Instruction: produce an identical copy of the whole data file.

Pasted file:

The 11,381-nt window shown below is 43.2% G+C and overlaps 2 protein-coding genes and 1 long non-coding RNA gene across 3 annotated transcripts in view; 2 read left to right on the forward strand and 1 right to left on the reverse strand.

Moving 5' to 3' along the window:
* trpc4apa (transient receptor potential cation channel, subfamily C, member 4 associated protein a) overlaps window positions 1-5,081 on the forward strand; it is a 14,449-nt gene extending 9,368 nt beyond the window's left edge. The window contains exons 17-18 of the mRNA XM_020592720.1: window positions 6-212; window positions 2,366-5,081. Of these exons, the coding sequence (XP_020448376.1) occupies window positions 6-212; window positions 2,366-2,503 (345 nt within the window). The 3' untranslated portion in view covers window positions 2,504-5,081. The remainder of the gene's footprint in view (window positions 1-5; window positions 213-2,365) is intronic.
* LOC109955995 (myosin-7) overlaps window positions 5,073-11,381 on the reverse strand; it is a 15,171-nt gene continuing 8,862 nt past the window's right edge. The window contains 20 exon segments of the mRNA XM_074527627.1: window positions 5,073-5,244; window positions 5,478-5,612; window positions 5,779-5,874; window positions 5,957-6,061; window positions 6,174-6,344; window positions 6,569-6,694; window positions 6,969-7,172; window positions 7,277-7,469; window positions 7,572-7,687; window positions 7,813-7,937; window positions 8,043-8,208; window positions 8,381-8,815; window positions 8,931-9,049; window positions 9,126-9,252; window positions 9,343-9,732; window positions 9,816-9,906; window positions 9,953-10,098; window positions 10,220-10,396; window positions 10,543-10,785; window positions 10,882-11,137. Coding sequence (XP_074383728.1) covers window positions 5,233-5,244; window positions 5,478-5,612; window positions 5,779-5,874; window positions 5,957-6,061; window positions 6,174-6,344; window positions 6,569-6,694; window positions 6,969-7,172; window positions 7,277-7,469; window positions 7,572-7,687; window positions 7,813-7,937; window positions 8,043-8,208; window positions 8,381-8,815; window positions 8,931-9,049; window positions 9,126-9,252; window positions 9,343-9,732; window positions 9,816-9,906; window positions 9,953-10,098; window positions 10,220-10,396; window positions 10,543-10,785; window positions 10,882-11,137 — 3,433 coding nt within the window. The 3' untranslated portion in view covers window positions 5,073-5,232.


The 11,381-nt window shown below is 43.2% G+C and overlaps 2 protein-coding genes and 1 long non-coding RNA gene across 3 annotated transcripts in view; 2 read left to right on the forward strand and 1 right to left on the reverse strand.

Moving 5' to 3' along the window:
* trpc4apa (transient receptor potential cation channel, subfamily C, member 4 associated protein a) overlaps window positions 1-5,081 on the forward strand; it is a 14,449-nt gene extending 9,368 nt beyond the window's left edge. The window contains exons 17-18 of the mRNA XM_020592720.1: window positions 6-212; window positions 2,366-5,081. Of these exons, the coding sequence (XP_020448376.1) occupies window positions 6-212; window positions 2,366-2,503 (345 nt within the window). The 3' untranslated portion in view covers window positions 2,504-5,081. The remainder of the gene's footprint in view (window positions 1-5; window positions 213-2,365) is intronic.
* LOC109955995 (myosin-7) overlaps window positions 5,073-11,381 on the reverse strand; it is a 15,171-nt gene continuing 8,862 nt past the window's right edge. The window contains 20 exon segments of the mRNA XM_074527627.1: window positions 5,073-5,244; window positions 5,478-5,612; window positions 5,779-5,874; window positions 5,957-6,061; window positions 6,174-6,344; window positions 6,569-6,694; window positions 6,969-7,172; window positions 7,277-7,469; window positions 7,572-7,687; window positions 7,813-7,937; window positions 8,043-8,208; window positions 8,381-8,815; window positions 8,931-9,049; window positions 9,126-9,252; window positions 9,343-9,732; window positions 9,816-9,906; window positions 9,953-10,098; window positions 10,220-10,396; window positions 10,543-10,785; window positions 10,882-11,137. Coding sequence (XP_074383728.1) covers window positions 5,233-5,244; window positions 5,478-5,612; window positions 5,779-5,874; window positions 5,957-6,061; window positions 6,174-6,344; window positions 6,569-6,694; window positions 6,969-7,172; window positions 7,277-7,469; window positions 7,572-7,687; window positions 7,813-7,937; window positions 8,043-8,208; window positions 8,381-8,815; window positions 8,931-9,049; window positions 9,126-9,252; window positions 9,343-9,732; window positions 9,816-9,906; window positions 9,953-10,098; window positions 10,220-10,396; window positions 10,543-10,785; window positions 10,882-11,137 — 3,433 coding nt within the window. The 3' untranslated portion in view covers window positions 5,073-5,232.